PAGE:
Deterrence is the officially stated reason that the United States maintains a nuclear arsenal of over 9,000 total warheads. The other nuclear weapons states have more or less adopted deterrence theory as their own. The basic tenet of deterrence theory is that no rational leader would threaten the United States with a nuclear attack for fear that the United States would retaliate by obliterating its attacker.
Although the headlines coming out of the Middle East are about revolutions and repressions, nuclear weapons remain a key problem in the region. The nuclear issue that has gotten the most attention has been Iran’s nuclear program.
Iran shouldn’t have nuclear weapons any more than the current nuclear weapons states should. But military threats against Iran’s nuclear sites should be abandoned for a host of reasons (starting yet another war in the Middle East and killing more innocent civilians and further disrupting the world economy, just for starters).
However, Israel and the United States have consistently left open the threat of military action against Iran to stop its alleged pursuit of a nuclear weapons capacity. But if deterrence theory applies,
Israel’s nuclear arsenal of at least 200 weapons, not to mention the much larger U.S. arsenal, should dissuade Iran from launching any nuclear attacks of its own.
The only reason that deterrence theory might not apply is that Iran’s ruling mullahs are somehow irrational and therefore can’t be deterred like the “rational” rulers of other countries. That’s just plain wrong. They, along with other allegedly “crazy” regimes such as those in Libya, Burma, and North Korea) act rationally to maintain their power. We may not like the decisions they make, but they are quite rational actors of self-preservation.
Zoning Out Nukes
The point is not to somehow shore up deterrence theory but to make it obsolete by pursuing the global elimination of nuclear weapons. In the Middle East context, a 2012 conference will be under the auspices of the Nuclear Non-Proliferation Treaty to establish a Weapons of Mass Destruction-Free Zone in the region (similar zones are already in force in Latin America and the Caribbean, Africa, Central Asia, Southeast Asia, the South Pacific and Antarctica). South and Southwest Asia are the only portions of the Global South not currently part of a NWFZ.
Perhaps ironically given the current situation and the fact its nuclear program at the time was receiving U.S. assistance, Iran was the first country to call for a Middle East Nuclear Weapons-Free Zone in 1974. It still advocates for one, as do all the other countries in the region except Israel. But Israel’s position is not entirely fixed. In September 2009, Israel supported an International Atomic Energy Agency resolution calling for such a zone. And rumors have arisen that Israel might participate in the conference, if only not to be seen as obstructionist. A WMD-Free Zone would surely benefit Israel, as it doesn’t want to see a nuclear arms buildup in the region.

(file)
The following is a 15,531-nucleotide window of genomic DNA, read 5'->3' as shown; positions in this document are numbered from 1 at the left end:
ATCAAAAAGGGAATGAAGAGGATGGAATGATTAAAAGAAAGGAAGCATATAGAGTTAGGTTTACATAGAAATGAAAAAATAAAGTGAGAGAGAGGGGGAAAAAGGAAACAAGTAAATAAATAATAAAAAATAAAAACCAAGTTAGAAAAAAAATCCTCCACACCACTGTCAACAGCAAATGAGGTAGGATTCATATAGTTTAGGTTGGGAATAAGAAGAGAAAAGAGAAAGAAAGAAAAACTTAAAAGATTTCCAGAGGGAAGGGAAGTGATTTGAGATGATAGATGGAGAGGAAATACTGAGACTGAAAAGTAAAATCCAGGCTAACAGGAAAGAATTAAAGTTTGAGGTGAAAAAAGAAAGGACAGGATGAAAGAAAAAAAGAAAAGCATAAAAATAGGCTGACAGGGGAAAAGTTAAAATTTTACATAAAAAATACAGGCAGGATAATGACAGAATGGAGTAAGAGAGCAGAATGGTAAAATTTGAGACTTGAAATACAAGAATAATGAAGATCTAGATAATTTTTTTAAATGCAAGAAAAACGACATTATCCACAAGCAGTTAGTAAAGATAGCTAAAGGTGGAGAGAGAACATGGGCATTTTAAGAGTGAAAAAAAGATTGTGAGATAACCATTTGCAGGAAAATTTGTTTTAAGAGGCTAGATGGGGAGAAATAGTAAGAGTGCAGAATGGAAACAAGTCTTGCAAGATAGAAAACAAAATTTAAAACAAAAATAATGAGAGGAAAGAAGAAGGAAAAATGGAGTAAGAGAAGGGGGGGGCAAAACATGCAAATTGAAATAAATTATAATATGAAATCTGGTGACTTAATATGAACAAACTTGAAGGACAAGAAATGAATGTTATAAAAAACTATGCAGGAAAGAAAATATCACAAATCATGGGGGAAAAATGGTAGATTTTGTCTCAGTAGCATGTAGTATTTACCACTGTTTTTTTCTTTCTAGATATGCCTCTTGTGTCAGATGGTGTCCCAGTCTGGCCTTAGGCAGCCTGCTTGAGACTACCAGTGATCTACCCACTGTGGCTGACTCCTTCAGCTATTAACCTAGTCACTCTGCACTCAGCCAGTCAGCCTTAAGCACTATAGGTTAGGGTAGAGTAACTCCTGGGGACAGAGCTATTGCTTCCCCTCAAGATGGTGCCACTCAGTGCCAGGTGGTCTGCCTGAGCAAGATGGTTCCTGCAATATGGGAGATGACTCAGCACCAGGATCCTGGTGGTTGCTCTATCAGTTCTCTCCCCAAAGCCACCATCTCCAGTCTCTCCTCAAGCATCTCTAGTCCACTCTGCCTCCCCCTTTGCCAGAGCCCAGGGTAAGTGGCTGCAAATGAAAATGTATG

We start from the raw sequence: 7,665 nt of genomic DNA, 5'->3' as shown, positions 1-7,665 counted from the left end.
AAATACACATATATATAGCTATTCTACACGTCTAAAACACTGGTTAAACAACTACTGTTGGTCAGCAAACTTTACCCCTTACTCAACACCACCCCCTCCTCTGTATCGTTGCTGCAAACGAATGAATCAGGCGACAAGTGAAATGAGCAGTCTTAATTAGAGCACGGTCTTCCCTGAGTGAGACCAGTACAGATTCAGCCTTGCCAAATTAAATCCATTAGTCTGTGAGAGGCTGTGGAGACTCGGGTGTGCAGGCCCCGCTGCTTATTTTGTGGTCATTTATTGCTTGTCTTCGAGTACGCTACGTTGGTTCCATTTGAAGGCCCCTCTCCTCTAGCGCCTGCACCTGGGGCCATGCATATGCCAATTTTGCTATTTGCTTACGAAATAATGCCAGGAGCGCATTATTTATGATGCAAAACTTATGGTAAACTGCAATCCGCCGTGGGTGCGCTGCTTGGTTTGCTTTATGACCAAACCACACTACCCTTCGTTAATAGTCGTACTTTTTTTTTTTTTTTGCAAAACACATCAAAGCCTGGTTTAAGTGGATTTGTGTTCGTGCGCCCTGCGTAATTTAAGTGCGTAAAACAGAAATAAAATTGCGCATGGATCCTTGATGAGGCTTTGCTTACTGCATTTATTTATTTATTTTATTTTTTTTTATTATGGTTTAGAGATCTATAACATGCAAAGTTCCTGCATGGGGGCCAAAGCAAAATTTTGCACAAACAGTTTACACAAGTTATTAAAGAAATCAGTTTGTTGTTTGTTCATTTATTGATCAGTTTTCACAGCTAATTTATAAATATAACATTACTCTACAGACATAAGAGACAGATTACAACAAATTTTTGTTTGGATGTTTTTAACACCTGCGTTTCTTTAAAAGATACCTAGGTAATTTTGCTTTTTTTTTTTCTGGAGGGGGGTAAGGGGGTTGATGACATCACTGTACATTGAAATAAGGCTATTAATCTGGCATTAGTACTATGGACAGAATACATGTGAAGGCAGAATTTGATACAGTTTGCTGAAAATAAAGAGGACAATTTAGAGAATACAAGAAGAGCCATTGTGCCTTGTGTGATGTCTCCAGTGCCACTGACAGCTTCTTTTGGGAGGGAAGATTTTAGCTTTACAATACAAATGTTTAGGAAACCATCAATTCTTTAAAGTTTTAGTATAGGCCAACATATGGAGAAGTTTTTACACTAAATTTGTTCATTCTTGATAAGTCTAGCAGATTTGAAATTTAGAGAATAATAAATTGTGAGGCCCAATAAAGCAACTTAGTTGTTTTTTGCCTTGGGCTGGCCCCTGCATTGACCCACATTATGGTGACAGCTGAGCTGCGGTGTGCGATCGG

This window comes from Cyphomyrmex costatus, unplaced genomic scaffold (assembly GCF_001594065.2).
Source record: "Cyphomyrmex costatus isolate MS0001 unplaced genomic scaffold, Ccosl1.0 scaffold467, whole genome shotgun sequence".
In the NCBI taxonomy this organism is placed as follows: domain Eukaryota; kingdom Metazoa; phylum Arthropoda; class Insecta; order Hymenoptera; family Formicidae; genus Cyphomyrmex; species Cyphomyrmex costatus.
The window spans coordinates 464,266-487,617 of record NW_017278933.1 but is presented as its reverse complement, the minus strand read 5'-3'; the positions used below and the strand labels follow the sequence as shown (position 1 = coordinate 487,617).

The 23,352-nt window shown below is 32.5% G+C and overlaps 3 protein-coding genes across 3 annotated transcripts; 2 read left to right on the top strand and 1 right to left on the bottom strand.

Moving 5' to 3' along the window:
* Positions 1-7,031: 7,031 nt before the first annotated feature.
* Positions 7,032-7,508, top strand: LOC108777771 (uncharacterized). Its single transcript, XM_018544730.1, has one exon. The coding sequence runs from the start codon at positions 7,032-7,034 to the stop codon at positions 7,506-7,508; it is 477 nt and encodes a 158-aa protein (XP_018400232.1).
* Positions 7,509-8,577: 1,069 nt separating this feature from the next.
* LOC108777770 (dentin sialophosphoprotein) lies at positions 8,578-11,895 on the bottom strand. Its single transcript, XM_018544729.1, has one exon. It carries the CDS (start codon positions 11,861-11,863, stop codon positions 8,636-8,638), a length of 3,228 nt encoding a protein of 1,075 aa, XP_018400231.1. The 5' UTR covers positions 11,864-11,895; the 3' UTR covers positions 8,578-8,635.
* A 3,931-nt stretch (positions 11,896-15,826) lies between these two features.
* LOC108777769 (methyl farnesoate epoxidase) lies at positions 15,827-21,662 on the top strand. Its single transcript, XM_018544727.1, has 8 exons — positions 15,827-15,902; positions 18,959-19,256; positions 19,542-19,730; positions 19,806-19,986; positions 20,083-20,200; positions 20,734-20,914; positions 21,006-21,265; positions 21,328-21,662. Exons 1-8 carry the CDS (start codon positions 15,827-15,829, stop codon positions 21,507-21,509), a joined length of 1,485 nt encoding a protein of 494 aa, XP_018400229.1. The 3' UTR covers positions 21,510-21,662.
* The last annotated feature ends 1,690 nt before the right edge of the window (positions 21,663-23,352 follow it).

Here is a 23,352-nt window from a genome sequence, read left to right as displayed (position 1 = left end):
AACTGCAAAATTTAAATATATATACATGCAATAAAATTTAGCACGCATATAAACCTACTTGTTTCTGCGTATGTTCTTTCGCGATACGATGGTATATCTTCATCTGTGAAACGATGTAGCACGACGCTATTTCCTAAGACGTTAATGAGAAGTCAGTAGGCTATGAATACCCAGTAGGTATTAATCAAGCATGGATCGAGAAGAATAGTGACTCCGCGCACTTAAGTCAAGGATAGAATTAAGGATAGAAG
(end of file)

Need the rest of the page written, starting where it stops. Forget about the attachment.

The problem of nuclear weapons in the Middle East extends beyond just Israel and Iran. Turkey, Saudi Arabia, Egypt, Syria, the United Arab Emirates, and perhaps other countries in the region could go nuclear as well. A Weapons of Mass Destruction-Free Zone, which appears unrealistic given Israel’s refusal to even officially acknowledge its nuclear arsenal and the U.S. support for this stance, would be much better than an unfettered nuclear arms race in the region. The new, more democratic governments that emerge from the current Arab Spring, to the extent that they are more transparent and accountable to their citizens than their predecessors, could help to address the challenging regional security issues.
Washington and the Zone
It’s unlikely that the United States, in a presidential election year, will engage the issue of a Nuclear Weapons Free Zone in the Middle East in a frank manner. Indeed, the United States might set low expectations or provide leadership in convening the conference only to protect Israel. Still, international civil society groups and peace activists, including many from the region, are working to mobilize public support — either at the official conference or at a separate meeting — for establishing such a zone.
As the relative decline of U.S. power and the rise of other regional powers continue to shape a more multi-polar world, the United States and Israel cannot expect to continue to ignore the other countries in the region — and not just on this issue. The Nuclear Non-Proliferation Treaty and regional security mechanisms must be strengthened, but not merely on U.S. and Israeli terms, as is now the case.
The establishment of a WMD-Free Zone in the Middle East might have ripple effects for regional peace. The zone could provide a regional security confidence boost for Israel via increased transparency (and perhaps a decreased sense of isolation on Israel’s part). It would also bolster the effort to abolish nuclear weapons worldwide. This month, the Obama administration submitted two protocols establishing similar zones in Africa and the South Pacific to the Senate. Now it’s time to turn to the Middle East, where a WMD-Free Zone could help avert awful alternatives — a potential Israel-Iran conflict, a regional arms race, or a catastrophic world war.